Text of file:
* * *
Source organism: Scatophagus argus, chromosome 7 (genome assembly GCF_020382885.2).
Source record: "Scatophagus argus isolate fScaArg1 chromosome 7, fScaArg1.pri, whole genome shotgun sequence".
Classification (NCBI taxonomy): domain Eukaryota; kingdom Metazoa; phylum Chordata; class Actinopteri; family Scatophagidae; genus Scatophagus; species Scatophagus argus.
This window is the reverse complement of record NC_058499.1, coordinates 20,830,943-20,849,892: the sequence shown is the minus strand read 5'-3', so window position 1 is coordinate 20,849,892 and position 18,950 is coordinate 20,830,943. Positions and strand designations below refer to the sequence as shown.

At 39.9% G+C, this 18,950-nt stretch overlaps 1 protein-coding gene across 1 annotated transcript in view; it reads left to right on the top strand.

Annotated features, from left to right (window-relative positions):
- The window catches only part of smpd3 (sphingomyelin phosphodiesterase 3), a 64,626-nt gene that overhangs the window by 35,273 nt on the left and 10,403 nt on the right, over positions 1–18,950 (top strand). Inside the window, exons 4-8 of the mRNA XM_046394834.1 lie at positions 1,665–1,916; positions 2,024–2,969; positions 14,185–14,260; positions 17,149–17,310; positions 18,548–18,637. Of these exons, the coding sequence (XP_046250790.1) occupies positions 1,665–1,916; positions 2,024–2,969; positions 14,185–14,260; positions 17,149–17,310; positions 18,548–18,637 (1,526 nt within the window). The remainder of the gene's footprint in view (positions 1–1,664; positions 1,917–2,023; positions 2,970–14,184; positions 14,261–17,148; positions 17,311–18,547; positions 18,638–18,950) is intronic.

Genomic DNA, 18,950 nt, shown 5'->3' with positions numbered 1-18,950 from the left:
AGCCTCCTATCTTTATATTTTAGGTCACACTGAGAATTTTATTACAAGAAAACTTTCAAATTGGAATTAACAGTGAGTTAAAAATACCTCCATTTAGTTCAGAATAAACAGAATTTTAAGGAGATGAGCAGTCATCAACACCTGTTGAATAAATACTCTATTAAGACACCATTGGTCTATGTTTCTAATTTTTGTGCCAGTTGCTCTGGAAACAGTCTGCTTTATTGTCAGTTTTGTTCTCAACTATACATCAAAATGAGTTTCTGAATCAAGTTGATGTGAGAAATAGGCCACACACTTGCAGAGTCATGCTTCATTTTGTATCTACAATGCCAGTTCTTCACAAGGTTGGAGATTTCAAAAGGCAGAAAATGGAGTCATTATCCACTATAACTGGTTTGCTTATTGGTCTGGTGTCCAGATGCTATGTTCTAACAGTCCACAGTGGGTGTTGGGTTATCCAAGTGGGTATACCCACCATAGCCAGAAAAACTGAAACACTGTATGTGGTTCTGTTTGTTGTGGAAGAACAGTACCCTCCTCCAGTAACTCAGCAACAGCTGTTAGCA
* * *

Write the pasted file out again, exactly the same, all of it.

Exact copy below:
Source organism: Scatophagus argus, chromosome 7 (genome assembly GCF_020382885.2).
Source record: "Scatophagus argus isolate fScaArg1 chromosome 7, fScaArg1.pri, whole genome shotgun sequence".
Classification (NCBI taxonomy): domain Eukaryota; kingdom Metazoa; phylum Chordata; class Actinopteri; family Scatophagidae; genus Scatophagus; species Scatophagus argus.
This window is the reverse complement of record NC_058499.1, coordinates 20,830,943-20,849,892: the sequence shown is the minus strand read 5'-3', so window position 1 is coordinate 20,849,892 and position 18,950 is coordinate 20,830,943. Positions and strand designations below refer to the sequence as shown.

At 39.9% G+C, this 18,950-nt stretch overlaps 1 protein-coding gene across 1 annotated transcript in view; it reads left to right on the top strand.

Annotated features, from left to right (window-relative positions):
- The window catches only part of smpd3 (sphingomyelin phosphodiesterase 3), a 64,626-nt gene that overhangs the window by 35,273 nt on the left and 10,403 nt on the right, over positions 1–18,950 (top strand). Inside the window, exons 4-8 of the mRNA XM_046394834.1 lie at positions 1,665–1,916; positions 2,024–2,969; positions 14,185–14,260; positions 17,149–17,310; positions 18,548–18,637. Of these exons, the coding sequence (XP_046250790.1) occupies positions 1,665–1,916; positions 2,024–2,969; positions 14,185–14,260; positions 17,149–17,310; positions 18,548–18,637 (1,526 nt within the window). The remainder of the gene's footprint in view (positions 1–1,664; positions 1,917–2,023; positions 2,970–14,184; positions 14,261–17,148; positions 17,311–18,547; positions 18,638–18,950) is intronic.

Genomic DNA, 18,950 nt, shown 5'->3' with positions numbered 1-18,950 from the left:
AGCCTCCTATCTTTATATTTTAGGTCACACTGAGAATTTTATTACAAGAAAACTTTCAAATTGGAATTAACAGTGAGTTAAAAATACCTCCATTTAGTTCAGAATAAACAGAATTTTAAGGAGATGAGCAGTCATCAACACCTGTTGAATAAATACTCTATTAAGACACCATTGGTCTATGTTTCTAATTTTTGTGCCAGTTGCTCTGGAAACAGTCTGCTTTATTGTCAGTTTTGTTCTCAACTATACATCAAAATGAGTTTCTGAATCAAGTTGATGTGAGAAATAGGCCACACACTTGCAGAGTCATGCTTCATTTTGTATCTACAATGCCAGTTCTTCACAAGGTTGGAGATTTCAAAAGGCAGAAAATGGAGTCATTATCCACTATAACTGGTTTGCTTATTGGTCTGGTGTCCAGATGCTATGTTCTAACAGTCCACAGTGGGTGTTGGGTTATCCAAGTGGGTATACCCACCATAGCCAGAAAAACTGAAACACTGTATGTGGTTCTGTTTGTTGTGGAAGAACAGTACCCTCCTCCAGTAACTCAGCAACAGCTGTTAGCA